The Nuba moun­tains are a scat­ter of gran­ite out­crops jut­ting abrupt­ly out of the plain in the cen­tral Sudanese region of South Kord­o­fan. With the wide low­lands between them, they cover an area of about 30,000 square miles. Here a group of tribes, totalling about a mil­lion people, have lived side by side for cen­turies, defend­ing them­selves from slave raiders and other ene­mies. The Nuba are a clus­ter of diverse peo­ples, speak­ing more than a fifty lan­guages. ‘Nuba´ is a col­lec­tive name given to them by out­siders. (‘Nubian´, the name of the people living on the Egypt-Sudan border, is anoth­er form of the same word.) Link­ing the dif­fer­ent tribes are com­mon­al­i­ties which grow out of the shared con­di­tions of their lives. They are skil­ful farm­ers who work either ter­races on the hill­side or when con­di­tions are peace­ful enough, till larger and more fer­tile fields down in the plain. They grow millet, ground­nuts, sesame, and veg­eta­bles, and keep cattle. For a long time the Nuba have also been leav­ing their moun­tains to look for work else­where in Sudan. Now they make up a large pro­por­tion of the army. How­ev­er, they are gen­er­al­ly treat­ed as second class cit­i­zens and are dis­crim­i­nat­ed against in edu­ca­tion, employ­ment and civil rights. Ever since the 1960s, the fer­tile plains have been taken over by large, hugely prof­itable, mech­a­nised farm­ing schemes owned by busi­ness­men who dom­i­nate the Sudanese state. These schemes are ruinous to the envi­ron­ment, to the nomads who graze their herds on the plains, and to the Nuba. Those who refuse to give up their land have been harassed, impris­oned and mur­dered.

It is against this back­ground that the Nuba have become caught up in Sudan’s long drawn out civil war. On the one side is the cen­tral gov­ern­ment in Khar­toum deter­mined to impose its own vision of an Islam­ic State and to wipe out the cul­tur­al diver­si­ty of this vast coun­try with its many dif­fer­ent peo­ples. On the other is the Sudan Peo­ples’ Lib­er­a­tion Army (SPLA), a move­ment of the south­ern peo­ples, who adhere black Africans to either Chris­tian­i­ty or indige­nous reli­gions. The Nuba, though geo­graph­i­cal­ly in north­ern Sudan, have much in common with the peo­ples of the south. Since the 1980s, the Sudanese gov­ern­ment has been harass­ing the Nuba as sus­pect­ed SPLA sup­port­ers, but it was not until 1989 that the ‘New Kush Divi­sion´ of the SPLA arrived in the moun­tains. They won the sup­port of the Nuba people as lib­er­a­tors and many of the young men joined them. They con­trol much of the coun­try­side, though the gov­ern­ment holds the main towns. In retal­i­a­tion, gov­ern­ment forces destroy vil­lages and farms, plant land mines, and arrest people. The object is to induce the people to leave the SPLA con­trolled areas and settle in so called ‘peace camps´. The offi­cial posi­tion is that these camps are inhab­it­ed by ‘returnees´ and are cen­tres for relief and devel­op­ment. In fact, the inmates are either kept against their will or sent to work for little or no money on the mech­a­nised farms. Women are raped, chil­dren are taken from their par­ents and put into ‘Islam­ic´ schools, and men are forced to join the gov­ern­ment mili­tia. As one Nuba farmer put it, »Because they have not defeat­ed us, they are burn­ing our vil­lages so that we will go to their towns and become their slaves.«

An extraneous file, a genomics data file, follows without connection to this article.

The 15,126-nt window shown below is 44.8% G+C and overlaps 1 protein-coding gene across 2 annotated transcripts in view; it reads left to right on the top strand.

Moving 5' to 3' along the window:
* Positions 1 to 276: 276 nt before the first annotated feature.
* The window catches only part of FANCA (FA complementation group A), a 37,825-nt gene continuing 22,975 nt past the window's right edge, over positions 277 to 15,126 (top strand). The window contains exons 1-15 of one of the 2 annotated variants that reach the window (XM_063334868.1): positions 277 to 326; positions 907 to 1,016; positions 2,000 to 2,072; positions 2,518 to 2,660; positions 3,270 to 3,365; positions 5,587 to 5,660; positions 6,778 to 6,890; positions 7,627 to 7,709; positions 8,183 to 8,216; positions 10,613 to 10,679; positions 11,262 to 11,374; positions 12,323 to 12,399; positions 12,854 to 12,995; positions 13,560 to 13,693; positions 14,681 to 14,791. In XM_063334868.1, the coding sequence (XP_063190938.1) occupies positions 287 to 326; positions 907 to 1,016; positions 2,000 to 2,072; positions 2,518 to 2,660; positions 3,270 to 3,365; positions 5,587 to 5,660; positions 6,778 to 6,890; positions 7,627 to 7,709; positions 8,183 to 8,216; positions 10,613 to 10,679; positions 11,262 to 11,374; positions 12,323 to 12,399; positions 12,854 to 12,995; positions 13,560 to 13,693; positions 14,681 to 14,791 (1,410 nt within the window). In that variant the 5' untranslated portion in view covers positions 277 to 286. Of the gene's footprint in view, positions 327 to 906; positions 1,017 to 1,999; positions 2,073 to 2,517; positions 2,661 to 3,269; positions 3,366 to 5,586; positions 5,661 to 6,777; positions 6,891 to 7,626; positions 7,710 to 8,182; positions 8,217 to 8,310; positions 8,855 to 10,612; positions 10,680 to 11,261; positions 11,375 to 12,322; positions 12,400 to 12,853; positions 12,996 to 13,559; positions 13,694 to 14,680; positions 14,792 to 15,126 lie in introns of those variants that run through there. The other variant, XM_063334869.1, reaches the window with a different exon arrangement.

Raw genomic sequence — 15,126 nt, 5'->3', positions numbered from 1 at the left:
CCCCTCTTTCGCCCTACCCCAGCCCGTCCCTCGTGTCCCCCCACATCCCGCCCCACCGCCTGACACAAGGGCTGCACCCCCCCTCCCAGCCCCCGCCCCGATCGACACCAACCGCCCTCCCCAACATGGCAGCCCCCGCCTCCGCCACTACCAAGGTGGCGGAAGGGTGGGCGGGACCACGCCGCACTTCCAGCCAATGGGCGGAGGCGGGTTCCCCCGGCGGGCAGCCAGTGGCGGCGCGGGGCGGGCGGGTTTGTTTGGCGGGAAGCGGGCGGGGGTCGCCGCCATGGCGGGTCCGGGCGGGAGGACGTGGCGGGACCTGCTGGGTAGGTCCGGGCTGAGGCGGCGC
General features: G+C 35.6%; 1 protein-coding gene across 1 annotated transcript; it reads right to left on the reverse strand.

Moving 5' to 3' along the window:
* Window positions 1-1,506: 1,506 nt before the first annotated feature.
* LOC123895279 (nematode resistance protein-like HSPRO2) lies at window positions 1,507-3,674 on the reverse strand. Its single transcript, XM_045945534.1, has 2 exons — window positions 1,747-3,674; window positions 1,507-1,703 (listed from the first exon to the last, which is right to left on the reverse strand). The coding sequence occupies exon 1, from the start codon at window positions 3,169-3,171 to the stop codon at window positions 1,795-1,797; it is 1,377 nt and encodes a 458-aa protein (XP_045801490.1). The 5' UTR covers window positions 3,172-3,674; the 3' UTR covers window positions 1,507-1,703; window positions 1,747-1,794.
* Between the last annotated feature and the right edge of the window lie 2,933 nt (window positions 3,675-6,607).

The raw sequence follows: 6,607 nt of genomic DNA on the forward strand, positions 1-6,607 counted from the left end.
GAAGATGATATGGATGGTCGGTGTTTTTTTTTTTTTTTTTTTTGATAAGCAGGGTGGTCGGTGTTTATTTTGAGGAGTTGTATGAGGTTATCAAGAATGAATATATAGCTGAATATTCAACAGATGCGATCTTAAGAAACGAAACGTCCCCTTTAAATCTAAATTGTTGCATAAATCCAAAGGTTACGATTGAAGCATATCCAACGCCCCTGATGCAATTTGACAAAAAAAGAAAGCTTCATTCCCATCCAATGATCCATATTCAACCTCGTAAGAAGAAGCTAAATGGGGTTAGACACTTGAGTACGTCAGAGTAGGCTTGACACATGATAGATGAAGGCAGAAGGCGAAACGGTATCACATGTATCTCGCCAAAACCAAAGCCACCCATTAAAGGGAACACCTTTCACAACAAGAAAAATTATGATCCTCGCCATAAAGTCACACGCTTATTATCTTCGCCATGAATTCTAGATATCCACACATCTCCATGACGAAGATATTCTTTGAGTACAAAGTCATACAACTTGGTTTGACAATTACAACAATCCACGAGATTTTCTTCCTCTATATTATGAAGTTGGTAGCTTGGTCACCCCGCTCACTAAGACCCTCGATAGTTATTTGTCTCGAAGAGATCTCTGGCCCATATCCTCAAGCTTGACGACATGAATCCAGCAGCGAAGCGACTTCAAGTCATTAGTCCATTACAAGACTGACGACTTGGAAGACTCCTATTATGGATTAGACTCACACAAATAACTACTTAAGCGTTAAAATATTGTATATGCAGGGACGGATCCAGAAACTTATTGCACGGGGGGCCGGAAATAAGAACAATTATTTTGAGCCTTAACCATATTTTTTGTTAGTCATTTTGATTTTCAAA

One strat­e­gy of the gov­ern­ment is to use the local Arab tribes against the Nuba. Called ‘Bag­gara´, a name mean­ing ‘cattle´ these Arab tribes and the Nuba have com­pet­ed over water and land for gen­er­a­tions but they always found ways to limit and resolve con­flict, traded togeth­er, and even inter­mar­ried. But since 1989 the Bag­gara, who have lost their own pas­ture lands to com­mer­cial farms, have been armed and trained as a para­mil­i­tary ‘People’s Defence Force´ (PDF), and encour­aged to take over Nuba land. They are now being joined by Nuba recruit­ed to the PDF, often forcibly, from the peace camps or in the cities. Since 1991, the Nuba moun­tains have been in a state of siege. Arthur Howes